While a "B-" could be considered a respectable grade, it was just average in the annual scorecard of the states released this week by the Pew Center.
South Carolina earned a "B-" along with 17 other states. Thirteen states scored higher grades, while 19 scored below the average.
Utah, Virginia and Washington state, each with a score of "A-," have the most effective state governments in the nation, according to the Pew scorecard. New Hampshire, with a "D+," scored lowest.
This scorecard assesses the nuts and bolts of government efficiency. Pew looks at the mechanics of the state operations, including their budget processes, strategic workforce planning, training and development, and project monitoring, among others.
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The review process appears to put a high value on smoothly operating government, high accountability, innovation and results. And it appears to take a nonpartisan approach to judging the states.
This year's report, in fact, faulted South Carolina for letting partisanship bog down governmental operations. After noting that the governor can't do much without the Legislature's cooperation, the report stated: "The second thing to know is that, especially in recent years, the governor, House and Senate have disagreed about virtually everything."
The report also says the state Budget and Control Board has been "mired in a morass" of partisan disputes. And a power struggle between the governor and the Legislature over running the Department of Transportation resulted in a "hapless arrangement" that has hindered the department's operations.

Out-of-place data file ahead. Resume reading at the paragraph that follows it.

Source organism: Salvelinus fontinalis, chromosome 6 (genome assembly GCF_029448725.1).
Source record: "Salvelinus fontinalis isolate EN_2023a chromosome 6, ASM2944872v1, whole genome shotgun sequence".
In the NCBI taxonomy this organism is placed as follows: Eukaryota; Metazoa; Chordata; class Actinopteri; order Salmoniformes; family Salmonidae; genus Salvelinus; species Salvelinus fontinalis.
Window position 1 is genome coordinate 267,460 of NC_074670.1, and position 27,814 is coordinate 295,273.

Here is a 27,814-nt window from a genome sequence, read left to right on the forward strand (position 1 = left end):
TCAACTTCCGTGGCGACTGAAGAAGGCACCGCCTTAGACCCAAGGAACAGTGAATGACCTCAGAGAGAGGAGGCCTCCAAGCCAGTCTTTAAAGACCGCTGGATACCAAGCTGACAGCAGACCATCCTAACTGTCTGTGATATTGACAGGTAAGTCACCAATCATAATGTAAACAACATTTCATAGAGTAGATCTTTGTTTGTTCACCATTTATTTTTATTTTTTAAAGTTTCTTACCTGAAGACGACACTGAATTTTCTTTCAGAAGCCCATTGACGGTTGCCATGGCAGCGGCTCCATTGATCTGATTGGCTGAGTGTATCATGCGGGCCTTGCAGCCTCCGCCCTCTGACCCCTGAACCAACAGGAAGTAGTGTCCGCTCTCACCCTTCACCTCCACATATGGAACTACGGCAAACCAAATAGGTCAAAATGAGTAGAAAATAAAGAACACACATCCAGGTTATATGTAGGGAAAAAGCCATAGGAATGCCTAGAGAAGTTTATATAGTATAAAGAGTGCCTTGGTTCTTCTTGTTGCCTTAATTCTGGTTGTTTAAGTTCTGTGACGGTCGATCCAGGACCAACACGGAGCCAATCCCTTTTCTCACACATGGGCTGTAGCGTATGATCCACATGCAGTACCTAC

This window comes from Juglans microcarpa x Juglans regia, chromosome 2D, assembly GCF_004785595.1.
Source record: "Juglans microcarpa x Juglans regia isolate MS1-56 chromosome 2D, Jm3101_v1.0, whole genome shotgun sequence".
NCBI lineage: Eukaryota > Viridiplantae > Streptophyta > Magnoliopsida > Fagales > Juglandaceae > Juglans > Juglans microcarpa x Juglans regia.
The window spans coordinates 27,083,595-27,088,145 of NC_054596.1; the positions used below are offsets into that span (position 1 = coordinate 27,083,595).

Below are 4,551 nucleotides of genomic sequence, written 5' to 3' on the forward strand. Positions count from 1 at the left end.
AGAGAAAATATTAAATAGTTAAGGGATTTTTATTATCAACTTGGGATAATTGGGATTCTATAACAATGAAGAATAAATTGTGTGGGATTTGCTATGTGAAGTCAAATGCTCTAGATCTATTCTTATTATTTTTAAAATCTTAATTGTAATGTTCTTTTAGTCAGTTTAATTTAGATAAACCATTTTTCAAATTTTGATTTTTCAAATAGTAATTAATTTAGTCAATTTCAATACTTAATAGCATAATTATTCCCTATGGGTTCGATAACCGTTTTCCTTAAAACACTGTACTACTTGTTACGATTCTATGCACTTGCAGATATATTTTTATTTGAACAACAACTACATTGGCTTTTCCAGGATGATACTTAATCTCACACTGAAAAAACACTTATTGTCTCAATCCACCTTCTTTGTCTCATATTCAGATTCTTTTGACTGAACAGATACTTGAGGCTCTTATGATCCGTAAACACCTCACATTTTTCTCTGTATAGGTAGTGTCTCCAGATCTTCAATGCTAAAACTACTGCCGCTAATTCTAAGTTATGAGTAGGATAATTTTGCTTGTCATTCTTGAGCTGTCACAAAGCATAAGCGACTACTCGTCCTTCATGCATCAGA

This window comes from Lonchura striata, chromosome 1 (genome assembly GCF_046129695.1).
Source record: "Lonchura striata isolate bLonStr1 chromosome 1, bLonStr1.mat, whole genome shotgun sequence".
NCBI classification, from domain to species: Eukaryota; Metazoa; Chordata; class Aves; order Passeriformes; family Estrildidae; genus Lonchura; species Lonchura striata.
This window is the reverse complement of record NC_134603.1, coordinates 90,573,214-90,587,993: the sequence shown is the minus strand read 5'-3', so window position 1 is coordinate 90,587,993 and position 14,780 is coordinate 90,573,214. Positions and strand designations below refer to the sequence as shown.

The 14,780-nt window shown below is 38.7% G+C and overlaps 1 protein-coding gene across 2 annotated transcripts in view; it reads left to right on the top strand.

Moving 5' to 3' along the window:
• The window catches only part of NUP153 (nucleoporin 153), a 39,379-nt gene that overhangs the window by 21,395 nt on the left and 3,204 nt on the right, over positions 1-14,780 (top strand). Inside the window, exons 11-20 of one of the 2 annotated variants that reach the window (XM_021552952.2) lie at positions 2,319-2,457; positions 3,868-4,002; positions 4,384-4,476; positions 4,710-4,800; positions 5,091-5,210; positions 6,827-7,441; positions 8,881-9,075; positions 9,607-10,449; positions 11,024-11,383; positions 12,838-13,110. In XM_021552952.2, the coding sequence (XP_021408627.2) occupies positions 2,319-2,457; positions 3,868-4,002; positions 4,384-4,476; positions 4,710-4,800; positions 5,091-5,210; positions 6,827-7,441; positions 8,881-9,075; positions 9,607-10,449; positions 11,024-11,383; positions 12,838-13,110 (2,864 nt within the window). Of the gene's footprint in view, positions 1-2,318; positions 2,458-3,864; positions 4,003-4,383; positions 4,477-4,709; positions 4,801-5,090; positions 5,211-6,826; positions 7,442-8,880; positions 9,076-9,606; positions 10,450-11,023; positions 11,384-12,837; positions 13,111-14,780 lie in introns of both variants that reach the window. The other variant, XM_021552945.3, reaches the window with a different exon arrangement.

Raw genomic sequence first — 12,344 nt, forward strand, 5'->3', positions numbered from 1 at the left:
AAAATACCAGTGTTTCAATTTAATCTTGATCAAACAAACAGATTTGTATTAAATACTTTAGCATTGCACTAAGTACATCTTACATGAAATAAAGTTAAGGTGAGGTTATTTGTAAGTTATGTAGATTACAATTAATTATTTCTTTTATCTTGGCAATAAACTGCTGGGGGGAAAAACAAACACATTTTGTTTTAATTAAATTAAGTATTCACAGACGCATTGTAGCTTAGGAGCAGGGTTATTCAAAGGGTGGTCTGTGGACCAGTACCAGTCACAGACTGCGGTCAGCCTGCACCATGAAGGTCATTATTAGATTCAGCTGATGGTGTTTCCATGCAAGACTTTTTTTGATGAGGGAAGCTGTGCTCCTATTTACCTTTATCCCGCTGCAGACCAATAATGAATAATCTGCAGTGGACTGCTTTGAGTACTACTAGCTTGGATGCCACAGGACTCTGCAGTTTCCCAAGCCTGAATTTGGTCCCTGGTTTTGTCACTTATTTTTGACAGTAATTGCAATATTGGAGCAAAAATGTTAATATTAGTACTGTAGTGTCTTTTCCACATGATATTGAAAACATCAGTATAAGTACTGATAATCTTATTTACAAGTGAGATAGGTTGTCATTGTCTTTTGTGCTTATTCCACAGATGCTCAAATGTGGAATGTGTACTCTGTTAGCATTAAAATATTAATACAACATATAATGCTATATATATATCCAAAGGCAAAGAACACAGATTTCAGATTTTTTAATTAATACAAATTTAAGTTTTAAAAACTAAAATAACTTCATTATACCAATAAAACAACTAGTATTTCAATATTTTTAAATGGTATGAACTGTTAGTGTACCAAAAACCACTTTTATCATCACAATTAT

The state's greatest weaknesses, the report says, are in planning and maintaining roads, bridges and other infrastructure.
Are there any areas where the state shines? The report credits the Office of Human Resources for providing sound human-capital planning. And, even though the state is cash-strapped, it gets points for offering incentives to high-performing employees. And the state government is judged to be good at producing information -- but not always so good at using it.
None of this should come as much of a surprise to those who have observed the workings of the state government over the past several years, especially the relationship between Gov. Mark Sanford and the Legislature. Most probably would agree with the Pew assessment that "where politics isn't in the way, South Carolina does many things right."
While much of this may be obvious, it is useful to have an objective assessment from disinterested observers outside of the state. Politics is likely to remain "in the way" of substantive progress on many fronts, but at least this report could prove useful in pinpointing where some of the problems are.
We would agree that finding money to fix dilapidated roads and bridges -- and build new ones where needed -- is one of the biggest challenges facing the state. Solve that one, and maybe we can get a "B+" next year.
Pew Center's scorecard on the states looks at nuts and bolts of state government.
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